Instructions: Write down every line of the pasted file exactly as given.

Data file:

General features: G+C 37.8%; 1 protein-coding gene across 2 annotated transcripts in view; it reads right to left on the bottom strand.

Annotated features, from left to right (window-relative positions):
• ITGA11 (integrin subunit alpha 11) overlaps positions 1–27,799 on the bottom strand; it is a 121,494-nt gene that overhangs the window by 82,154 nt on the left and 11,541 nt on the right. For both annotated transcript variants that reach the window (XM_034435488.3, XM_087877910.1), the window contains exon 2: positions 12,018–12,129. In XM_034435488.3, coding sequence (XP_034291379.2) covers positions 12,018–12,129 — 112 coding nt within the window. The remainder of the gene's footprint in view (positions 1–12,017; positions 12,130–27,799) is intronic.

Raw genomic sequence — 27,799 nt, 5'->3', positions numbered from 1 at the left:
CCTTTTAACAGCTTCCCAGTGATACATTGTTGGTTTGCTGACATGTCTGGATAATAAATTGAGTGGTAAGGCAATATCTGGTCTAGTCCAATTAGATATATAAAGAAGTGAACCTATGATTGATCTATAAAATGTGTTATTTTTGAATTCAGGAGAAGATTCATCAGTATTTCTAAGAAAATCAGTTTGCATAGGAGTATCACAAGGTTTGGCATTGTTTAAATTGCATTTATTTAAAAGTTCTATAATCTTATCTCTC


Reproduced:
General features: G+C 37.8%; 1 protein-coding gene across 2 annotated transcripts in view; it reads right to left on the bottom strand.

Annotated features, from left to right (window-relative positions):
• ITGA11 (integrin subunit alpha 11) overlaps positions 1–27,799 on the bottom strand; it is a 121,494-nt gene that overhangs the window by 82,154 nt on the left and 11,541 nt on the right. For both annotated transcript variants that reach the window (XM_034435488.3, XM_087877910.1), the window contains exon 2: positions 12,018–12,129. In XM_034435488.3, coding sequence (XP_034291379.2) covers positions 12,018–12,129 — 112 coding nt within the window. The remainder of the gene's footprint in view (positions 1–12,017; positions 12,130–27,799) is intronic.

Raw genomic sequence — 27,799 nt, 5'->3', positions numbered from 1 at the left:
CCTTTTAACAGCTTCCCAGTGATACATTGTTGGTTTGCTGACATGTCTGGATAATAAATTGAGTGGTAAGGCAATATCTGGTCTAGTCCAATTAGATATATAAAGAAGTGAACCTATGATTGATCTATAAAATGTGTTATTTTTGAATTCAGGAGAAGATTCATCAGTATTTCTAAGAAAATCAGTTTGCATAGGAGTATCACAAGGTTTGGCATTGTTTAAATTGCATTTATTTAAAAGTTCTATAATCTTATCTCTC